What was the stance of Arius on John 1:1?
Did Arius believe that Jesus was a creature, a created god? What did he write about John 1:1? Or if there is no such extant manuscript, how would he have interpreted "the Word was God" in John 1:1 based on his Christology?
In the beginning was the Word and the Word was with God, and the Word
was God. John 1:1 (ESV)
It is not true to say that “Arius believed that Jesus was a creature, a created god,” as if He is one among many.
“Many summary accounts present the Arian controversy as a dispute over
whether or not Christ was divine.” (LA, 13) However, “it is misleading
to assume that these controversies were about ‘the divinity of
Christ’” (LA, 14)
- LA = Lewis Ayres, Nicaea and its legacy, 2004. Ayres is a Professor of Catholic and Historical Theology at Durham University in the United
“A second approach that we need to reject treats the fourth-century
debates as focusing on the question of whether to place the Son on
either side of a clear God/creation boundary.” (LA, 4)
If Arius described the Son as a created being, so did many of his ‘orthodox’ predecessors. For example:
H. R. Boer (A Short History of the Early Church, p108-110) states that
“Justin and the other Apologists therefore taught that the Son is a
creature. He is a high creature, a creature powerful enough to create
the world but, nevertheless, a creature.”
“Both Dionysius of Alexandria and Theognostus use a terminology of
‘creating’ as one among a range of terms, and we simply cannot be
certain how this was heard in third-century Alexandria.” (LA, 49)
For a further discussion, see - Christ’s Divinity
With respect to the Son, ‘Arians’ believed as follows:
- He is the only being ever to be begotten directly by the Father.
- As the Mediator between God and man, He is the only being able to come directly into God’s presence, as all other beings would disintegrate.
- He created all things.
- Therefore, He is God of all things and worshiped by all things. He is our God; just like the Father is His God.
It was Arius’ enemies who, distorting Arius’ writings, claimed that Arius taught that the Son is a created being. See - Did Arius describe Jesus Christ as a Created Being?
Arius Not Important
We only have about five pages of Arius’ own writings (about 3 letters). Consequently, we do not have anything about what he himself wrote on John 1:1 specifically.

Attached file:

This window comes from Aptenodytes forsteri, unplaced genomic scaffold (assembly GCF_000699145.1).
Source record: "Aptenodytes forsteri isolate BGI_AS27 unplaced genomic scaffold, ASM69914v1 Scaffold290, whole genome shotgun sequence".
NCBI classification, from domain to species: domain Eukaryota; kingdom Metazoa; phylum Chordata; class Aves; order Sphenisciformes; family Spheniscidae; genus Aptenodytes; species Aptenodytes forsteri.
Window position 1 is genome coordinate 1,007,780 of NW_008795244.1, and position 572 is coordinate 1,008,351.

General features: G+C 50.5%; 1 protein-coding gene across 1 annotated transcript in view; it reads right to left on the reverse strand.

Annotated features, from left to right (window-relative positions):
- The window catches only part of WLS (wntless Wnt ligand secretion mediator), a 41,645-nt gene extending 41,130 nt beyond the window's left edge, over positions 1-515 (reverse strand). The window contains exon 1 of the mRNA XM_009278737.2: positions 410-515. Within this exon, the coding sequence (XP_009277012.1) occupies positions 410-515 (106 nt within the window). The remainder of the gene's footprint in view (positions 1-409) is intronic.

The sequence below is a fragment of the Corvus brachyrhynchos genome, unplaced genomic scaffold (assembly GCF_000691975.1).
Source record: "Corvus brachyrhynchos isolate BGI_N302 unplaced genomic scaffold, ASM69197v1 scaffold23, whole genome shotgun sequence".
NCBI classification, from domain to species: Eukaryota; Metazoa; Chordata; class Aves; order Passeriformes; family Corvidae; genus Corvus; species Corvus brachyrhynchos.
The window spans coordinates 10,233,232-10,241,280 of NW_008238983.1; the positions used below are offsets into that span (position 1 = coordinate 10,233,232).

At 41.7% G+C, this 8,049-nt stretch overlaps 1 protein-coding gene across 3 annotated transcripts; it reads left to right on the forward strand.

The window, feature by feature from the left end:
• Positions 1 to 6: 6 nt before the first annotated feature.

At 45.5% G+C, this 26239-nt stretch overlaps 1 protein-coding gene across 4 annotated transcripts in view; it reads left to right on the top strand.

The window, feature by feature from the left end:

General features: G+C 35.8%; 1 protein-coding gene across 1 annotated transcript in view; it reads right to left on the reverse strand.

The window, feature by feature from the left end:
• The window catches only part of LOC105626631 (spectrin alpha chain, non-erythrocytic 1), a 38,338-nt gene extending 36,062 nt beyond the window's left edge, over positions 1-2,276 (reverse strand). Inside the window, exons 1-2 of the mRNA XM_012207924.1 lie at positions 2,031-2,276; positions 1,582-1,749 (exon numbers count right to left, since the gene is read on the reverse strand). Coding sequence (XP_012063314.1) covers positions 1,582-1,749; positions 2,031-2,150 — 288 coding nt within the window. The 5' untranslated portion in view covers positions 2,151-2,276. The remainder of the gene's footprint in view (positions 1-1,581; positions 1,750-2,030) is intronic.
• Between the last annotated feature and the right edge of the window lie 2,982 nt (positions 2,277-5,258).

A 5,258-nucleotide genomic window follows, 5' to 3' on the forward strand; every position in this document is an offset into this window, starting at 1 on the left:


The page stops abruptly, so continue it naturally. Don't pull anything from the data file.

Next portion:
One possible reference is where Arius wrote: The Father “gave him existence alongside himself” (RH, 7). Perhaps this refers to John 1:1, which says, “The Word was with God.”
RH = Bishop R.P.C. Hanson The Search for the Christian Doctrine of God
– The Arian Controversy 318-381, 1987
However, Arius was not important. Contrary to what is popularly believed, Arius was not the leader of the anti-Nicenes of the fourth century. For example, these anti-Nicenes never quoted him. Again, it was the pro-Nicenes who distorted the truth by tarnishing their opponents as “Arians,” claiming that anti-Nicenes were followers of Arius.
Eusebius of Caesarea “was universally acknowledged as the most scholarly bishop of his day” (RH, 46). He “was certainly an early supporter of Arius” (RH, 46) but he was not a follower of Arius. In the fourth century, he was the real theological leader of the anti-Nicenes. We may, therefore, appropriately refer to the anti-Nicenes as ‘Eusebians’.
This might surprise the reader, but “John 1:1 … is used by Eusebius of Caesarea to express his doctrine of the Logos before the outbreak of the dispute.” (RH, 835)
In Eusebian thinking, John 1:1 describes two distinct Persons; God and the Logos (“and the Word was with God”). And since there cannot be two Ultimate Realities; only one of them is the Ultimate Reality:
“The Logos could not represent ultimate metaphysical reality ('He who
is') because 'He who is' cannot be 'with' Him who is; they cannot both
represent ultimate reality” (RH, 835). Or, “the two (God and the
Logos) are placed side by side” (RH, 390).